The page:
Estes and New concluded that the motivation for the symptoms of the syndrome was escaping an “intolerable situation.”[7] Stern and Whiles proposed an alternative explanation, citing Ganser syndrome presented itself in individuals who, although not psychologically well, do not realize it, and want to appear so.[7] Still others attribute the syndrome to inattention, purposeful evasion, suppression, alcoholic excess, head injury, and to unconscious attempts to deceive others as a means to free themselves from responsibility for their actions.[7] This denial of behavior can be seen as a way to overcome anxiety and helplessness brought on by the stressful event that often precedes the syndrome.[7]

These aetiological debates focus on the main symptom of Ganser syndrome and its importance in its diagnosis. Approximate answers are prominent in the Ganser syndrome literature, causing concern in those who believe that this is a relatively simple symptom to feign.[8]

Ganser syndrome was regarded as an Adjustment Reaction of Adult Life in the DSM-II and later was moved under the category of Factitious Disorder with Psychological Symptoms in the DSM-III.[4] Ganser syndrome can also be found under the Dissociative Disorder Not Otherwise Specified (DDNOS) section of the DSM-IV-TR[5], however it is not listed in the DSM-V, which got rid of the DDNOS section and replaced it with Other Specified Dissociative Disorder (OSDD) and Unspecified Dissociative Disorder (USDD).[21]. Despite this, the International Classification of Diseases has Ganser syndrome listed under dissociative disorders.[6]

See also

References

  1. ^ a b c d e f g h Whitlock, F.A. (1967). The Ganser Syndrome. The British Journal of Psychiatry, 113(494), 19-29. doi:10.1192/bjp.113.494.19
  2. ^ a b Knoblosh, F. (1986). Ganser Syndrome and DSM-III. American Journal of Psychiatry, 143(3), 393-393.
  3. ^ a b c d e f g h i Weiner, H.; Brainman, A. (1955). The Ganser Syndrome: A Review and Addition of Some Unusual Cases. American Journal of Psychiatry, 111(10), 767-773. doi:10.1176/ajp.111.10.767
  4. ^ a b c American Psychiatric Association. Diagnostic and Statistical Manual of Mental Disorders. 3rd ed. Washington, DC. American Psychiatric Association, 1952.
  5. ^ a b c d American Psychiatric Association. Diagnostic and Statistical Manual of Mental Disorders. 4th ed. Text rev. Washington, DC. American Psychiatric Association, 2000.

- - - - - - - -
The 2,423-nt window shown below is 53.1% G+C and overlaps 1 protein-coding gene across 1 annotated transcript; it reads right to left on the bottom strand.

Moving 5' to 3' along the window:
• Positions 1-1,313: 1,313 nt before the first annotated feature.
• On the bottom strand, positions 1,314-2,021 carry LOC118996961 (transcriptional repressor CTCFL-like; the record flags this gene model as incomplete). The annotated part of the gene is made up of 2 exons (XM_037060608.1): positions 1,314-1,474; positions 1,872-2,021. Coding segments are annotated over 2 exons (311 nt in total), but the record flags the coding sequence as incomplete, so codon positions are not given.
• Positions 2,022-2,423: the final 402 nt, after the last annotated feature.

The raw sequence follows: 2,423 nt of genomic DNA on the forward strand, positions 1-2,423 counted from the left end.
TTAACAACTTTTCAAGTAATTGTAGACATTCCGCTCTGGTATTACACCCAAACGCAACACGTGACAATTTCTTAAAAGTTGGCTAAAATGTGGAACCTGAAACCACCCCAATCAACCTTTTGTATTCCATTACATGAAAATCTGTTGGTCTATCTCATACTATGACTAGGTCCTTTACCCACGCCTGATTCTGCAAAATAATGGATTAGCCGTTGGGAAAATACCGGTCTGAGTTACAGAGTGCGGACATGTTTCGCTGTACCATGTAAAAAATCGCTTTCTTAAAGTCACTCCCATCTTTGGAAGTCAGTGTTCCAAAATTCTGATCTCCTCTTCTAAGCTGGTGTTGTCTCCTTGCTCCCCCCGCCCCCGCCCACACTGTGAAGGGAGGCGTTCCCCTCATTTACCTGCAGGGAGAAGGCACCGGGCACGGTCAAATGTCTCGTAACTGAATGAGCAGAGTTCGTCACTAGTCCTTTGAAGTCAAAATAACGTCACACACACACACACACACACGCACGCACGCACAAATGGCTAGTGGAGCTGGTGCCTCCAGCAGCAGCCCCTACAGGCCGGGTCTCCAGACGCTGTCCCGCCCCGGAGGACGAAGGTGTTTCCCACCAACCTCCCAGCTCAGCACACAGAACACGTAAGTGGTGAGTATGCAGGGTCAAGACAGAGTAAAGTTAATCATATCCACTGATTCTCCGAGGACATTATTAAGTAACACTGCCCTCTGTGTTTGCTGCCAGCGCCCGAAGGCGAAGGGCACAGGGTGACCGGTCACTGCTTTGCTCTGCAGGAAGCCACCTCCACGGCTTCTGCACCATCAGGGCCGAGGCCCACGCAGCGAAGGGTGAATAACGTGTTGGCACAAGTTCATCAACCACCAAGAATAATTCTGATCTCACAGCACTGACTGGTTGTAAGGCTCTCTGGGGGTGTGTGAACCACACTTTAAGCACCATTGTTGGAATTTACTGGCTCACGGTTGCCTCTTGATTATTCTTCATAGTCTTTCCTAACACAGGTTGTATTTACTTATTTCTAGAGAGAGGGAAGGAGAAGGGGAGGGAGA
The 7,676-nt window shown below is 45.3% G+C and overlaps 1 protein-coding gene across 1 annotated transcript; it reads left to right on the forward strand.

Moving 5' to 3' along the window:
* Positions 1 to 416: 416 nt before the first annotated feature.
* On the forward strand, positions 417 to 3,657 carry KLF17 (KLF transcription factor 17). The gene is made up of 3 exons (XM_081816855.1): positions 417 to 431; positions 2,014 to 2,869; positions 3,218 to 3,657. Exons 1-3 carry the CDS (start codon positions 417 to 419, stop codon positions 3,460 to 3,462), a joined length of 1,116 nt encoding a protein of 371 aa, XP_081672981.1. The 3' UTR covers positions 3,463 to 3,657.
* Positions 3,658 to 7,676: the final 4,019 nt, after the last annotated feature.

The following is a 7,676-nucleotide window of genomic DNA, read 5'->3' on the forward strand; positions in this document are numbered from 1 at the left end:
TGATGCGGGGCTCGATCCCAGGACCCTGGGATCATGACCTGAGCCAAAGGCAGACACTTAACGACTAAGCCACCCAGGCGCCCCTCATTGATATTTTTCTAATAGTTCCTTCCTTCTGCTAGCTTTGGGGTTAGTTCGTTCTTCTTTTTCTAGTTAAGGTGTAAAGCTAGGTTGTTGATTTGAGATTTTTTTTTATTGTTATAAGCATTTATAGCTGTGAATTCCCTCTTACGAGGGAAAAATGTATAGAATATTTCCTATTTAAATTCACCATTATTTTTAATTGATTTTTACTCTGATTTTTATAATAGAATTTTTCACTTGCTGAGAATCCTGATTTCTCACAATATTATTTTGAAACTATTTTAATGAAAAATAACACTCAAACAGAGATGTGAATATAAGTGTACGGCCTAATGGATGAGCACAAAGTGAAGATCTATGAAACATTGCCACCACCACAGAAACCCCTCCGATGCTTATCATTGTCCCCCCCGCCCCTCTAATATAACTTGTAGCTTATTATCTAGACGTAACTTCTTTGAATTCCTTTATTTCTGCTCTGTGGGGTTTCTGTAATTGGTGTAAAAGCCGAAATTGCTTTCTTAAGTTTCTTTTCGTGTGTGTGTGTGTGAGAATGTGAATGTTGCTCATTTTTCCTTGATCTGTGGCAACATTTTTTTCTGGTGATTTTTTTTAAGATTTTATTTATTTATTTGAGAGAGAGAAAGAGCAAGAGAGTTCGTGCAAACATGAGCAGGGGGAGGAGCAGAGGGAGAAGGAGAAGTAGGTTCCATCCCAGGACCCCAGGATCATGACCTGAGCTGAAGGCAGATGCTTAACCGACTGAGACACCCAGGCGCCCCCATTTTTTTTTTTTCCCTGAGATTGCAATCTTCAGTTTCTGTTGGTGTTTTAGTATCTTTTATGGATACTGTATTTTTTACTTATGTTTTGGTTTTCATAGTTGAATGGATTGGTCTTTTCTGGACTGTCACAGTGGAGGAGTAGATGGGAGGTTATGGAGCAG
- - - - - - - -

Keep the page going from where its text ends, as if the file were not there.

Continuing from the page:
6. ^ a b c World Health Organization. (1992). The ICD-10 classification of mental and behavioural disorders: Clinical descriptions and diagnostic guidelines. Geneva: World Health Organization.
  7. ^ a b c d e f g h i Bromberg, W. (1986). The neglect of Ganser Syndrome. The American Journal of Psychiatry, 143(7), 937-938.
  8. ^ a b c d e Epstein, R.S. (1991). Ganser Syndrome, Trance Logic, and the Question of Malingering. Psychiatric Annals, 21(4), 238-244. doi:10.3928/0048-5713-19910401-11
  9. ^ a b Dwyer, J.; Reid, S. (2004). Ganser’s Syndrome. Lancet, 364(9432), 471-473. doi:10.1016/S0140-6736(04)16772-X
  10. ^ Miller, P.; Bramble, D.; Buxton, N. (1997). Case Study: Ganser Syndrome in Children and Adolescents. Journal of the American Academy of Child and Adolescent Psychiatry, 36(1), 112-115. doi:10.1097/00004583-199701000-00024
  11. ^ name=”Whit”
  12. ^ Mendis, S.; Hodgson, R.E. (2012). Ganser Syndrome: examining the aetiological debate through a systematic case report review. European Journal of Psychiatry, 26(2). doi:10.4321/S0213-61632012000200003
  13. ^ a b Cocores, J.A.; Santa, W.G.; Patel L, MD. (1985). The Ganser Syndrome: Evidence Suggesting its Classification as a Dissociative Disorder. The International Journal of Psychiatry in Medicine, 14(1), 47-56.
  14. ^ Koenig, T.; Lee, H.B. (2001). A Case of Ganser Syndrome: Organic or Hysterical?. General Hospital Psychiatry, 23(4), 230-231. {{doi}10.1016/S0163-8343(01)00147-5}}
  15. ^ a b c d Ouyang, D., Duggal, H. S., & Jacob, N. J. (2003). Neurobiological Basis of Ganser Syndrome. Indian Journal of Psychiatry, 45(4), 255–256.
  16. ^ a b Carney, M.W.P.; Chary, T.N.K.; Robotis, P.; Childs, A. (1987). Ganser Syndrome and its Management. British Journal of Psychiatry, 151, 697-700. doi:10.1192/bjp.151.5.697
  17. ^ Enoch, M. D., & Irving, G. (1962). The Ganser syndrome. Acta Psychiatrica Scandinavica, 38(3), 213-222.
  18. ^ Lieberman, A.A. (1954). The Ganser Syndrome in Psychoses. Journal of Nervous and Mental Disease, 120(1-2), 10-16. doi:10.1097/00005053-195407000-00002
  19. ^ Haddah, P.M. (1993). Ganser Syndrome Followed by Major Depressive Episode. British Journal of Psychiatry, 161, 251-253. doi:10.1192/bjp.162.2.251
  20. ^ a b c Merckelbach, H.; Peters, M.; Jelicic, M.; Brands, I. and Smeets, T. (2006). Detecting malingering of Ganser‐like symptoms with tests: A case study. Psychiatry and Clinical Neurosciences, 60: 636-638. doi:10.1111/j.1440-1819.2006.01571.x
  21. ^ American Psychiatric Association. (2013). Diagnostic and statistical manual of mental disorders (5th ed.). Arlington, VA: American Psychiatric Publishing

Further reading